The binary format in question here is LLVM-BC, which is just a compact representation of LLVM-IR, which is a single-static-assignment representation specifically designed for static analysis. SPARC, POWER and MIPS backends already exist, FWIW.
Well... I wouldn't.
In fact, I can't understand why taking more or less the same shortcut to a dead-end Java took a decade-and-half ago is suddenly a good idea and why disagreeing with it means dooming the web to failure.
That's what I'm getting at here. Executing remotely downloaded code is scary, but we already do that.
And the problem with Java was that it had terrible performance. The idea of NaCL is that it will actually perform better than what we have now.
It had, indeed, terrible performance in 1996.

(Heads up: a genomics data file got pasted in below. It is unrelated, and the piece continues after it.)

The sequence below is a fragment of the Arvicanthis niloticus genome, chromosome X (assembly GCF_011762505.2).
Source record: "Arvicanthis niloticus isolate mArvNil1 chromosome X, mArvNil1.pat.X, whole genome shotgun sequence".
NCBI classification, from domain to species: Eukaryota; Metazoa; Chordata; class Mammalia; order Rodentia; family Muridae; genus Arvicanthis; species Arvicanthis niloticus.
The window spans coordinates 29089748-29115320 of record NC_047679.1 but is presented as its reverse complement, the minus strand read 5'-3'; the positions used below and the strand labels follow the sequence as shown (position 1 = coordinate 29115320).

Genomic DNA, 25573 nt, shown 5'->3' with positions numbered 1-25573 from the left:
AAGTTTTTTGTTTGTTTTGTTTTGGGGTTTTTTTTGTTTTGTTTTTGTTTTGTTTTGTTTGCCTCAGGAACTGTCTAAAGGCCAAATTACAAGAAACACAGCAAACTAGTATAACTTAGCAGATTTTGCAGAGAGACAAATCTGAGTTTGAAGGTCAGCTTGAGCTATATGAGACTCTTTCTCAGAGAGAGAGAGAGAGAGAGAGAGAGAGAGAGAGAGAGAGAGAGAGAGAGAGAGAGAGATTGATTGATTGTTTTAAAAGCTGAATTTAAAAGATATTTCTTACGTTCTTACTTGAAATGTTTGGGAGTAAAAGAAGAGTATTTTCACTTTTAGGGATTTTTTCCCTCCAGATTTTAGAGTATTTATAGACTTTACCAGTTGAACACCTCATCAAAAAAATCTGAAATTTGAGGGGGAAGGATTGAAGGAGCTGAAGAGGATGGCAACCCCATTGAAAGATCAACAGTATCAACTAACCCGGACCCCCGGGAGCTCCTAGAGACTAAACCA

> The idea of NaCL is that it will actually perform better than what we have now.
The original article here does an excellent job of explaining why. Did you read it? In particular, his reference to Tom Forsyth's article on Moore's Law versus Duck Typing is very informative. And his reference to the game Supreme Commander makes it pretty clear what level of performance he would like to see web-deployable pieces of code achieve.
Those years of experience can be brought to either solution, can't they?
I watched the video that junkbit posted a link to here, and they appear to not trust the llvm-bc. Once the bitcode is translated to a native executable, they run a verifier on the resulting binary, and if the verifier is unable to prove that the only instructions that can execute are those in thi binary, then they have a strict policy of not letting it run. In addition to that, the translator itself runs as a NaCl module so that if a bug is found, it cannot be maliciously used to escalate privileges.
Their approach seems pretty reasonable to me.